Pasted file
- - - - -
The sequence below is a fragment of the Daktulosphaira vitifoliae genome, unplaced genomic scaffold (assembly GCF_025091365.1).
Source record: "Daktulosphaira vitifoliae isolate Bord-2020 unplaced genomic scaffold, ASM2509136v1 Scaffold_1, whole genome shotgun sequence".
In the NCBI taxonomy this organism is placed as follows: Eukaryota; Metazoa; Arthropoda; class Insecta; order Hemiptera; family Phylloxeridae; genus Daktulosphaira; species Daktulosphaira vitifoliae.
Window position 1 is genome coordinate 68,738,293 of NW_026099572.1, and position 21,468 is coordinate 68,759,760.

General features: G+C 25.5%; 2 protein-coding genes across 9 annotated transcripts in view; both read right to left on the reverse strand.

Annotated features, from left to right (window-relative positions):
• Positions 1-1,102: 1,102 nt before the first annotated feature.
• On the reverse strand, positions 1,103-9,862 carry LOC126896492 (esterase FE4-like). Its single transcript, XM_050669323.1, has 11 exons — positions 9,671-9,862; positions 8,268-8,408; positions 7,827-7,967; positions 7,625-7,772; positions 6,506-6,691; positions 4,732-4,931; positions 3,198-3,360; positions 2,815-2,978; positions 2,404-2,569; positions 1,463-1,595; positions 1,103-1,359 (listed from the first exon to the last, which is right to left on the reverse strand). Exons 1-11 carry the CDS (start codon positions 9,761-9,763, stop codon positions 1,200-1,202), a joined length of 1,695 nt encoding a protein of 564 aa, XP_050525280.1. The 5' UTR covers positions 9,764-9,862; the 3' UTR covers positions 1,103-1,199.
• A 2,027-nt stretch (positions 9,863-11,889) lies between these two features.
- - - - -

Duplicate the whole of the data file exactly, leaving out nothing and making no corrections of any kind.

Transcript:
The sequence below is a fragment of the Daktulosphaira vitifoliae genome, unplaced genomic scaffold (assembly GCF_025091365.1).
Source record: "Daktulosphaira vitifoliae isolate Bord-2020 unplaced genomic scaffold, ASM2509136v1 Scaffold_1, whole genome shotgun sequence".
In the NCBI taxonomy this organism is placed as follows: Eukaryota; Metazoa; Arthropoda; class Insecta; order Hemiptera; family Phylloxeridae; genus Daktulosphaira; species Daktulosphaira vitifoliae.
Window position 1 is genome coordinate 68,738,293 of NW_026099572.1, and position 21,468 is coordinate 68,759,760.

General features: G+C 25.5%; 2 protein-coding genes across 9 annotated transcripts in view; both read right to left on the reverse strand.

Annotated features, from left to right (window-relative positions):
• Positions 1-1,102: 1,102 nt before the first annotated feature.
• On the reverse strand, positions 1,103-9,862 carry LOC126896492 (esterase FE4-like). Its single transcript, XM_050669323.1, has 11 exons — positions 9,671-9,862; positions 8,268-8,408; positions 7,827-7,967; positions 7,625-7,772; positions 6,506-6,691; positions 4,732-4,931; positions 3,198-3,360; positions 2,815-2,978; positions 2,404-2,569; positions 1,463-1,595; positions 1,103-1,359 (listed from the first exon to the last, which is right to left on the reverse strand). Exons 1-11 carry the CDS (start codon positions 9,761-9,763, stop codon positions 1,200-1,202), a joined length of 1,695 nt encoding a protein of 564 aa, XP_050525280.1. The 5' UTR covers positions 9,764-9,862; the 3' UTR covers positions 1,103-1,199.
• A 2,027-nt stretch (positions 9,863-11,889) lies between these two features.